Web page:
Children's Ads Provide Junk Food for
October 6th, 2008
In a child’s buffet of food commercials, more than 40
percent of the dishes are candy, snacks and fast food.
Nowhere to be found: fresh fruit, vegetables, poultry or
For years, health officials have warned that kids were
being inundated with commercials about not-so-healthy
foods. Now, researchers have put numbers to those
warnings in the largest-ever study of commercials aimed
“The vast majority of the foods that kids see advertised
on television today are for products that nutritionists
would tell us they need to be eating less of, not more
of, if we’re going to get a handle on childhood
obesity,” said Vicky Rideout of the Kaiser Family
Foundation, which conducts health research.
Overall, the foundation’s researchers monitored 13
television networks. The viewing took place primarily
between late May and early September 2005. They saw
2,613 ads featuring food and drinks that targeted
children and teens.
Children ages 8-12 see the most food ads on TV — an
average of 21 a day, or 7,600 a year. Teenagers see
slightly fewer — 17 a day, or about 6,000 a year; and
children ages 2-7 see the fewest — 12 a day or 4,400 a
“Since (preteens) are at an age where they’re just
becoming independent consumers, understanding what type
of advertising they are exposed to is especially
important,” Rideout said.
Of food ads that targeted children, 34 percent were for
candy and snacks, 29 percent for cereal, 10 percent for
beverages, 10 percent for fast food, 4 percent for dairy
products, 4 percent for prepared food and the rest for
breads and pastries and dine-in restaurants.
In December 2005, the Institute of Medicine concluded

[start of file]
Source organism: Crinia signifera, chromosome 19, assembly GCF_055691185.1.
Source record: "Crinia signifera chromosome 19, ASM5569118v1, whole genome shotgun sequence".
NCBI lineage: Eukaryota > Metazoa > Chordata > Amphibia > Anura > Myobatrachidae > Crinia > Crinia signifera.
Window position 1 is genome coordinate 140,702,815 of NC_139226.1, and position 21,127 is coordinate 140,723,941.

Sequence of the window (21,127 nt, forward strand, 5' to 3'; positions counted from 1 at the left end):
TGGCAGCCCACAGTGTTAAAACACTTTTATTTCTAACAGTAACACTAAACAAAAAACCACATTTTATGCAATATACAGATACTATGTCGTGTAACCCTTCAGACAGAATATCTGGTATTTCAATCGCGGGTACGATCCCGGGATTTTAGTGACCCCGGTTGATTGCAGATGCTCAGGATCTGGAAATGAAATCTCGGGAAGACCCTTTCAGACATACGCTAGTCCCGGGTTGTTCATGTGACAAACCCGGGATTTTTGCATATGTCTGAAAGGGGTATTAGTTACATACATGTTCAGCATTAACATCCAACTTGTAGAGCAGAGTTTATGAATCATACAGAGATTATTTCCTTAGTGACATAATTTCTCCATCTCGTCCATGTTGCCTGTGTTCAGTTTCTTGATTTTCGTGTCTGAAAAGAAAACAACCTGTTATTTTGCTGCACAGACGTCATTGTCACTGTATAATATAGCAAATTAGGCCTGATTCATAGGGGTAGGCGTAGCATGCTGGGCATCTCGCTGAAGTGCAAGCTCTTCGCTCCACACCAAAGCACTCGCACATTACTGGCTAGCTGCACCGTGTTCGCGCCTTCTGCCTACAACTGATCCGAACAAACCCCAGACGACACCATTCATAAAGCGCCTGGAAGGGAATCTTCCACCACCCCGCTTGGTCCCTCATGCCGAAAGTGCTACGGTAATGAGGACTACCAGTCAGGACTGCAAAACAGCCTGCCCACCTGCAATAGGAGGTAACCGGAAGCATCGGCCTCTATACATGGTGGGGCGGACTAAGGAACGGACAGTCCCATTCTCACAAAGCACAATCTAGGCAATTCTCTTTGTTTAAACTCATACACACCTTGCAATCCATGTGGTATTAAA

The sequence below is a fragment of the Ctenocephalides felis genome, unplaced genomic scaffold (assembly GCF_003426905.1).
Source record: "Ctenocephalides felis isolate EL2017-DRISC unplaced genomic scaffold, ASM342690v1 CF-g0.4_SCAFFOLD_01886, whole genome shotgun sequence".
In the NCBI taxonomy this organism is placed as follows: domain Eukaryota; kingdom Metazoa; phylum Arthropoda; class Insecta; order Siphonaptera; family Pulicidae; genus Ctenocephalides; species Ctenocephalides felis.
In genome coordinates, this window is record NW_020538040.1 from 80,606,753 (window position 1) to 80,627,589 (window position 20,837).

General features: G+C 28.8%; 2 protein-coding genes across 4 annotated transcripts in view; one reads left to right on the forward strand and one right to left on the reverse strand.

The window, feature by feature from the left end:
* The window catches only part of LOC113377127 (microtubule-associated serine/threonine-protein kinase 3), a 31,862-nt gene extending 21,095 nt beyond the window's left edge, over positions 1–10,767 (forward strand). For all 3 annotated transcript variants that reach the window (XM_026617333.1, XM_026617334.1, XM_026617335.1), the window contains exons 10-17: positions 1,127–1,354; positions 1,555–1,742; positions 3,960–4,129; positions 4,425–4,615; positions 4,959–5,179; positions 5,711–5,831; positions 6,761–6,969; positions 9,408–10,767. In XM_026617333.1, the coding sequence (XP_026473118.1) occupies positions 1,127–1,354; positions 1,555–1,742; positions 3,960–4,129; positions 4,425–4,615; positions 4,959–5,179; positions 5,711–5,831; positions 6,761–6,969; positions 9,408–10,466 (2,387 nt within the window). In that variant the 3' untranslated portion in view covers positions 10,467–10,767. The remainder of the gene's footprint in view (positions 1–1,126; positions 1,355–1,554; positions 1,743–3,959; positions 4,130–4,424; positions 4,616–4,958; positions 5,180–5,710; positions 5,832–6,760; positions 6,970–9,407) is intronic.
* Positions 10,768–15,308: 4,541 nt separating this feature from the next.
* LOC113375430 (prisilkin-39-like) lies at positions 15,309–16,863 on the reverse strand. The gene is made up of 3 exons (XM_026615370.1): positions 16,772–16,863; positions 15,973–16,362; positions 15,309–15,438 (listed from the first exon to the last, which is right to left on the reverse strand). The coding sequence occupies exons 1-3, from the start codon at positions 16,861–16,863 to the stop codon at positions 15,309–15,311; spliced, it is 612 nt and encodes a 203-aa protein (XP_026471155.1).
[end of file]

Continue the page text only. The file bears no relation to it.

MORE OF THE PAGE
that marketing practices from the food and beverage
industry are out of balance with recommended diets for
children and contribute to an environment that puts
children’s health at risk.
The institute recommended that companies shift their
advertising to emphasize food and drink that are
substantially lower in calories, fats, salt and sugars.
Major food and drink makers, including companies such as
McDonald’s, The Coca-Cola Co. and PepsiCo Inc., recently
agreed to adopt new voluntary rules for advertising. The
companies said they would devote at least half their
advertising directed to children to promote healthier
diets and lifestyles.
The rules have not gone into effect yet. However,
researchers believe that the study released Wednesday
will serve as an important benchmark that will help
determine whether the voluntary guidelines lead to any
significant changes in advertising content.
Margo Wootan, director of nutrition policy at the Center
for Science in the Public Interest, said the federal
government should take a more active role in regulating
the content of television ads aimed at children.
“The industry is not as serious about self-regulation as
they say they are,” Wootan said.
But business leaders asked for patience.
“Give us a chance to see what we can do,” said C. Lee
Peeler, president and CEO of the National Advertising
Review Council, an organization that promotes truth in
advertising through voluntary regulation.
Sen. Sam Brownback, R-Kan., said he would prefer
self-regulation by the advertisers. He said that
intervention by the federal government would actually
delay the changes in ad content that so many seek.
That’s because legislation would lead to opposition from
various interest groups as well as potential court
Advertisers also stressed that the content of food ads
has already begun to change, with more ads promoting
healthy foods and exercise than during 2005.
Sen. Tom. Harkin, D-Iowa, said he hoped the study would
also prove helpful to a new Federal Communications
Commission task force examining the impact of the media
on childhood obesity rates.
“We now have data that conclusively shows kids are
seeing an overwhelming number of ads for unhealthy food
on all types of TV shows,” Harkin said. “The ‘childhood
obesity epidemic’ isn’t just a catch phrase. It’s a real
public health crisis.”
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